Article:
Preedy v Dunne (02 October 2015 – A beneficiary’s defence of proprietary estoppel to a claim for an order for possession of a pub failed. The trustees of a will had neither promised that loans that the beneficiary had made to the pub business would be repaid from the sale of the pub nor that he could stay in the pub for as long as he wished.
Cain v Islington LBC – 25 September 2015 – Where a tenant challenged the reasonableness of service charges paid during the previous 12 years, the tribunal considered the meaning and effect of the Landlord and Tenant Act 1985 s.27A(5). The provision did not prevent a tribunal from inferring from a series of payments made without protest that the tenant had agreed that the amount claimed was the amount properly payable; the provision only precluded the tribunal from inferring agreement from a single payment.
The London Legal Walk took place on 18th May 2015, raising funds for legal advice charities which help deal with debt problems, homelessness and caring for the elderly. The CG Naylor team was proud to enter the event and fundraise for an important cause.
Cohabitant had 25% beneficial interest in solely owned property where financial contribution insignificant (Court of Appeal). In Graham-York v York and others  EWCA Civ 72, the Court of Appeal upheld a finding that a cohabitant had a 25% beneficial interest in a property solely owned by her partner, where her financial contribution was insignificant, but she had made domestic contributions.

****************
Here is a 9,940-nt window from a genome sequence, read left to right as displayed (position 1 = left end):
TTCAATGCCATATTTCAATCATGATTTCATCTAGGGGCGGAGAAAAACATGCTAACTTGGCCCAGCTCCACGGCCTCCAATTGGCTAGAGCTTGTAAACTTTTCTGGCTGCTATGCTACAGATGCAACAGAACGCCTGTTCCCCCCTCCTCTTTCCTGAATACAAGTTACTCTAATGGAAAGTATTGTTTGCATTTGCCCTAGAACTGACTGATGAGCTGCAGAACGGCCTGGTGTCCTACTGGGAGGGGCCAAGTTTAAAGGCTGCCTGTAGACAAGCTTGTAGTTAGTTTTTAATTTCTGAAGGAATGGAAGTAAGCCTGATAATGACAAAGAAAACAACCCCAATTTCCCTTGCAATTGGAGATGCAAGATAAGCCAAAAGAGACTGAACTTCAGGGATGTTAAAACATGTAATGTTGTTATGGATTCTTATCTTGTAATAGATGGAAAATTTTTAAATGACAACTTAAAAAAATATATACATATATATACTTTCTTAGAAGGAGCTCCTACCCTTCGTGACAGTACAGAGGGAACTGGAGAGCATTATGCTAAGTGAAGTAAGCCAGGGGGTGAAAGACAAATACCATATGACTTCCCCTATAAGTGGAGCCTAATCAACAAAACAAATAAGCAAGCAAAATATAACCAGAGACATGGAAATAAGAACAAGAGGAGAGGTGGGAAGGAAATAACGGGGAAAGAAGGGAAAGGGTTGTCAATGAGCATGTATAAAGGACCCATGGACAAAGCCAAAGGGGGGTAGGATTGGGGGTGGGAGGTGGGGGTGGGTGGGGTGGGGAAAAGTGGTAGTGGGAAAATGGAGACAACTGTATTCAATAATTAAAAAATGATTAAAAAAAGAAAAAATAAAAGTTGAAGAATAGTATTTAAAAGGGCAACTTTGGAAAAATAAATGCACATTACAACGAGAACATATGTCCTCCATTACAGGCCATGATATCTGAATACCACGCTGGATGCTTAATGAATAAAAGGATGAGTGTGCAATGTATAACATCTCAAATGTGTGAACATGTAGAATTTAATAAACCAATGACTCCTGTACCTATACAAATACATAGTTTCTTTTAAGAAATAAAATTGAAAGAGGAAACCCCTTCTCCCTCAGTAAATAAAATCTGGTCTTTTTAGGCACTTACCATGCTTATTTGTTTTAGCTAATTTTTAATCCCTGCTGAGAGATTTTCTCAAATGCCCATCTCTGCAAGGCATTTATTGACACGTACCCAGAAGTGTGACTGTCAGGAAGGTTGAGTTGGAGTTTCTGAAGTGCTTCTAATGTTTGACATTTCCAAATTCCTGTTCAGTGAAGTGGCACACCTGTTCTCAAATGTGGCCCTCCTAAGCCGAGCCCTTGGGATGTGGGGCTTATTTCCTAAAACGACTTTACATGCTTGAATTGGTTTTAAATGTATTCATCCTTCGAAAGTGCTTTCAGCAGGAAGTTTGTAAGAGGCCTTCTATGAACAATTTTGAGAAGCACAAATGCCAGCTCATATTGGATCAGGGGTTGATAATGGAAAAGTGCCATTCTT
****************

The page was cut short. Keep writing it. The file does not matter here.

The Department for Communities and Local Government (DCLG) has published details of its intended reforms to the rules that restrict Londoners from renting out their homes on a short-term basis.
Are monitoring costs in a section 106 agreement capable of being a planning obligation in their own right? (High Court)
The High Court has held that an agent had sufficient authority to enter into a personal guarantee and indemnity (contract) on the principal’s behalf, based on the parties’ twenty-year working relationship and previous course of dealings.
The Court of Appeal has considered whether an intermediate landlord (K) was in breach of his implied statutory covenant to keep the structure and exterior of a dwelling-house in repair under section 11 of the Landlord and Tenant Act 1985.
The Court of Appeal has held that property owners owed each other a duty of care in circumstances where a dividing (and supporting) garden wall collapsed onto land that abutted the wall, which was owned by one of them.